From the Desk of the President: A Review of Phillip Larkin’s “Collected Poems”

Looking for Meaning? Try Poetry

By John Garvey

When I was young we memorized all sorts of things in school, including some poetry I can still recite. “Rote memorization” then became a bête noire in schools of education, and the practice fell out of favor. That’s a shame, if you ask me. 

Among literary forms, poetry seems most underappreciated. Perhaps that’s because people don’t memorize poems any more. Or maybe it’s because, unlike plays, novels, and short stories, poems don’t usually have a plot, a beginning, middle, and end, that makes it easy to follow the author’s meaning. Poems can be obscure and require some work to decode. 

Robert Wilken recently gave a talk here, in which he recited a poem by Philip Larkin. I liked it so much that I bought Larkin’s Collected Poems. Larkin, who died in 1985, was one of post-war England’s best poets. His Collected Poems include most of what he wrote, including a number of pieces unpublished in his lifetime, and many from notebooks he filled as a young man. 

Sometimes an artist’s stock goes up after he dies. This might be the case for Larkin, and it explains in part this posthumous publication of his work. In the volume’s introduction Larkin’s friend Anthony Thwaite, also a poet, observes that not all the poems are of comparable quality. Some show a less mature Larkin; others are more polished and artful. Thwaite also comments on how in some cases Larkin spent years working and reworking lines. That in itself is something to marvel at. Imagine a painter spending years dabbing at a 6-by-6-inch canvas. 

Larkin’s work is at once traditional and modern. He is fond of using imagery from nature, and his lines skillfully evoke a range of emotions. 

His poems are introspective and develop themes typical for the mid-twentieth century: mortality and grief, self-doubt, sadness at the unstoppable passage of time. His take on the world tends toward the mournful, but there is something uplifting in his message. He is sensitive, observant, and convinced that doing poetry — taking in the world and trying to get it down on paper in an authentic and artistic way — is worthwhile. Doing poetry in this way is an act of defiance – planting the flag of meaning in a culture more and more overtaken by a cloud of meaninglessness.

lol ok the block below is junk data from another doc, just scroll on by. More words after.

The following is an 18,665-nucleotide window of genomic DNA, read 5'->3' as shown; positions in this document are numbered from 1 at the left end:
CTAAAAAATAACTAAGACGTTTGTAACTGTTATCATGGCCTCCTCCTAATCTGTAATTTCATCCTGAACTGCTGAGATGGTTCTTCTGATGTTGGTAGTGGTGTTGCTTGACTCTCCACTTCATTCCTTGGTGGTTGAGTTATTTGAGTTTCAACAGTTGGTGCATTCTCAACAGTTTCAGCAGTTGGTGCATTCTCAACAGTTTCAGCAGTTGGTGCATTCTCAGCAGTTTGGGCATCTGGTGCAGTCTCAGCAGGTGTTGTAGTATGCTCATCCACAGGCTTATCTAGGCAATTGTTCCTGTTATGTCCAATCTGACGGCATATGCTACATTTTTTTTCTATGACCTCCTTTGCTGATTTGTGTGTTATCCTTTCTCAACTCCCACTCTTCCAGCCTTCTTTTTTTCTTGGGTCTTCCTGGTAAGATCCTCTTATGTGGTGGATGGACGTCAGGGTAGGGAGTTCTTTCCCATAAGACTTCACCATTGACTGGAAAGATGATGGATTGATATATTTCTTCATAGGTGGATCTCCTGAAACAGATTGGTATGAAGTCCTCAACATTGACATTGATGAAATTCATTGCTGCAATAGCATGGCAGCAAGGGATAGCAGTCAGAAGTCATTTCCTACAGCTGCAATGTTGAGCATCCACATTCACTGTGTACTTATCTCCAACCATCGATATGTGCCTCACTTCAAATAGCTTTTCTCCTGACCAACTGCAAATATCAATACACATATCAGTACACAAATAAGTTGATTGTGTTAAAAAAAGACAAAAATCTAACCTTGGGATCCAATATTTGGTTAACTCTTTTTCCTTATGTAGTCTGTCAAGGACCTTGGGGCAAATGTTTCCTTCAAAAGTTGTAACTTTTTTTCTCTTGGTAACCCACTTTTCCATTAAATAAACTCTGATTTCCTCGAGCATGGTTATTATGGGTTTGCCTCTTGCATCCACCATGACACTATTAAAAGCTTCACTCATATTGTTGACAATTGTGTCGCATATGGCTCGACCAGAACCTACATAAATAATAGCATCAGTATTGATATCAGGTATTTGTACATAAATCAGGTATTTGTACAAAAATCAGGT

Take, for example, the first stanza of a poem called “Mother, Summer, I”: 

The second stanza then offers the speaker-son’s perspective and includes the lines “Too often summer days appear / Emblems of perfect happiness / I can’t confront.” We’re all familiar with both the change of seasons and the parent-child relationship. Here Larkin deftly appeals to common elements of human experience and invites the reader to reflect more deeply on them. 

The twentieth-century German philosopher Martin Heidegger held that the language of poetry, not philosophy, is best suited for revealing the truth about reality. Using words as suggestive, not binding us to specific concepts and constructions — this doesn’t work well if we’re trying to give directions to the airport or argue a case in court. But for capturing certain aspects of the world and human experience, it’s not a bad approach. 

Any poet necessarily writes from his own experience. The measure of a good artist is how successfully he presents elements of his experience that also transcend the particulars of his place and time — how well he grasps and passes on some universal truth. 

If you have a few minutes for a new diversion, have a look at Larkin’s poems. Or Richard Wilbur or Dana Gioia, two of my modern American favorites. Like anything else, reading poetry is something we get better at the more we do it. You might even find yourself committing a few lines to memory. 

Philip Larkin, Collected Poems, ed. Anthony Thwaite (London: Farrar, Straus, Giroux, 1988). 


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